When it comes to borrowing money, it has been pretty close to anything goes for private equity firms in recent years. Not only have investors been willing to gobble up billions in high-risk debt used to finance private equity deals, but banks have also loosened their lending requirements, helping to drive the record volume of leveraged buyouts (see BusinessWeek.com, 6/4/07, "The Private Equity Effect"). The interest rates paid on bank loans dropped to all-time lows. Requirements for collateral were loosened. And then there was the new breed of "toggle" notes. If a company that borrowed billions couldn't generate enough cash to make its interest payments, no problem. Toggle notes let them borrow even more money to make the payments and stay afloat.
Now, it looks as if those free-wheeling times are over. A deal that is expected to hit the market on July 10 reflects the new reality. Clayton, Dubilier & Rice had originally planned to finance its $5.5 billion buyout of lawn-care product maker ServiceMaster (SVM) in part with a $1.15 billion offering that included toggle notes. But the deal was pulled prior to the scheduled July 3 date, in the face of weak investor demand. Now, ServiceMaster hopes to raise the money through more traditional, syndicated bank loans. Demand for the bank debt will shed some light on just how conservative the lending environment has grown during the past few weeks.
This summer will mean other tests for private equity. Kohlberg Kravis Roberts' $29 billion buyout of First Data (FDC), which includes $14 billion in term notes and $7.5 billion in high-yield bonds, is expected to come to market in late July or early August. A plan to issue $2.5 billion in toggle notes already has been dropped. Market analysts are waiting to see if other changes in the structure are necessary. In another high-profile deal, finance experts are watching how pension debt related to Cerberus' buyout of the Chrysler Group unit of DaimlerChrysler (DCX) is received by the market.
Peak Market for Going Private
Toggle notes may serve as a sign of the excesses of recent years. The name comes from the fact that borrowers could toggle, or choose between two different repayment methods, on their loans. They could either make interest payments in cash or they could make them with "in-kind" debt, effectively borrowing more money to pay interest on the money they had already borrowed. A number of such debt offerings have been pulled in recent months, including one that had been planned to help fund KKR's $7.1 billion acquisition of U.S. Foodservice. Now, KKR will use more conventional financing. "Investors finally had enough and began to push back," says Payson Swaffield, co-head of bank loan funds at money manager Eton Vance.
As lending standards tighten, some analysts believe that the boom in leveraged buyouts may have peaked. That doesn't mean that the market will crash or even decline very much. But the conditions that have propelled buyouts to ever-higher levels are shifting, raising doubts about whether the record pace can be sustained. "History may show this is the peak period for prices paid for companies going private," says Swaffield. Steve Miller, head of Standard & Poor's Leveraged Commentary and Data, agrees: "I think we have reached a peak in the [leveraged buyout] market." S&P, like BusinessWeek, is owned by The McGraw-Hill Companies (MHP).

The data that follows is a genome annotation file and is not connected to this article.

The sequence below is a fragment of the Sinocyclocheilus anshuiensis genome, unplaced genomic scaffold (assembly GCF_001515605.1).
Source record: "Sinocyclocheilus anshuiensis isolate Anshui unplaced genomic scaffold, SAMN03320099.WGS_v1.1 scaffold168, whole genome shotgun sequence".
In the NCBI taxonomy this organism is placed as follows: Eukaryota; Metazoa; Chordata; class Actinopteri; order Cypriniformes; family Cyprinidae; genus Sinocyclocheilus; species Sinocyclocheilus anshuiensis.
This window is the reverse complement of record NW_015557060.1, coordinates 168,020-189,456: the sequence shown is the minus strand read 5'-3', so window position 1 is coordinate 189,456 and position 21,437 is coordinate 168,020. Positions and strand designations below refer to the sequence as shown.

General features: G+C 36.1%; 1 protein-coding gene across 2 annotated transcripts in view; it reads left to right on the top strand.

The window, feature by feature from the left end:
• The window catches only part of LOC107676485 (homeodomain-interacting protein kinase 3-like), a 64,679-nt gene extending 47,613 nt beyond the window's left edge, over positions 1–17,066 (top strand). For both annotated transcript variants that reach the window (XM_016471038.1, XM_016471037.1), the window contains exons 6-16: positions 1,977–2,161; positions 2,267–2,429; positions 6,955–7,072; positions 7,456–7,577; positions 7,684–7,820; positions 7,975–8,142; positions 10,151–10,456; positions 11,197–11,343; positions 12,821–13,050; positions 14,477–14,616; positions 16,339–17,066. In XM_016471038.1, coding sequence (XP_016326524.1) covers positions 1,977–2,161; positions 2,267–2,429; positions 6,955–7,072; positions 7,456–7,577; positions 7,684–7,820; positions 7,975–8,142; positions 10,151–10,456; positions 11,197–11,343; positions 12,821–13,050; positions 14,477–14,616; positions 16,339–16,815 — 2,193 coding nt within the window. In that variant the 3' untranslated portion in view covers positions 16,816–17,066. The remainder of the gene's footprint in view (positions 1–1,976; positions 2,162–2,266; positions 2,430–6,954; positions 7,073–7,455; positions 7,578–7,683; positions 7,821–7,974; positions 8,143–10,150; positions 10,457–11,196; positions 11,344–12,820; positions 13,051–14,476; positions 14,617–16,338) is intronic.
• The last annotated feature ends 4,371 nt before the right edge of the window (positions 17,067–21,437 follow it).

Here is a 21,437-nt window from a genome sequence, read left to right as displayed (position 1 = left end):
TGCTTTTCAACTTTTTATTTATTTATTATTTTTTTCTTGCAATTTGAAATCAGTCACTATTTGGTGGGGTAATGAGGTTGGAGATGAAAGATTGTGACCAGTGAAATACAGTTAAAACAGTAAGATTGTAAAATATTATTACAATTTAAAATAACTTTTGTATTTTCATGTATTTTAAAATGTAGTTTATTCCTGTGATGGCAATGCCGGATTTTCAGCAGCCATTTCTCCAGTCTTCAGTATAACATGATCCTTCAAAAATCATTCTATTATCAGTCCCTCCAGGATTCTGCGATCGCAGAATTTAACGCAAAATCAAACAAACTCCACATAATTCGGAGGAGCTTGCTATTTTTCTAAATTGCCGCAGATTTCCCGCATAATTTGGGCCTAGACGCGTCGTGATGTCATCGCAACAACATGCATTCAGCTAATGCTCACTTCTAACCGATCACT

Reaching a peak now may save the LBO market from more woe later on. In their eagerness to do deals, private equity firms have been piling on the debt, raising the risks of trouble in the future. Debt ratios have been running as high as 10 times earnings before interest, taxes, depreciation, and amortization (EBITDA), whereas five years ago the typical debt ratio was between four and five times EBITDA. For example, Sam Zell's $8.2 billion buyout of Tribune Co. (TRB) will leave the media company with $13 billion in debt, or 10 times EBITDA. TPG's $27 billion buyout of Alltel (AT) will leave the wireless telecom company with a debt ratio of eight times EBITDA.
Clamping Down on Minimal Collateral
As a general rule, "that's too much leverage, especially for companies with narrow margins," says Kevin Booth, managing director of asset manager BlackRock (BLK). Miller, of S&P, predicts that leverage ratios will now drop down into the seven-times-EBITDA range. That would mean turning back the clock a year or so. Blackstone's (BX) $17.6 billion acquisition of Freescale in 2006 left the semiconductor company with a debt ratio of about six times EBITDA.
The tightening of standards for borrowers has been limited to a few areas so far. Investors are balking at toggle notes and high debt ratios, as well as lending with nominal collateral. Private equity firms have recently tried structuring deals so that there's little collateral for loans. For example, a company could borrow money through an off-balance-sheet entity so that its debt ratios looked more reasonable. But lenders won't be able to claim the company's assets as collateral if anything went wrong. "Covenant-light notes get all the attention, but what we are really concerned about are asset-light notes that compromise collateral," says Swaffield. He points to KKR's $7.3 billion buyout of Dollar General (DG) and Clayton, Dubilier & Rice's ServiceMaster acquisition as examples of deals that are light on collateral (see BusinessWeek.com, 3/12/07, "KKR's Deal for Dollar General").
Still, finance industry experts say that the tightening of credit standards may be just beginning. With the troubles in the subprime mortgage market and elsewhere, investors may be starting to lose a bit of their appetite for risk. Caution now may save them from more serious troubles later. "We saw some leverage and some structures we didn't like, and the market pushed back," says Swaffield. "I think it's a positive development for the market."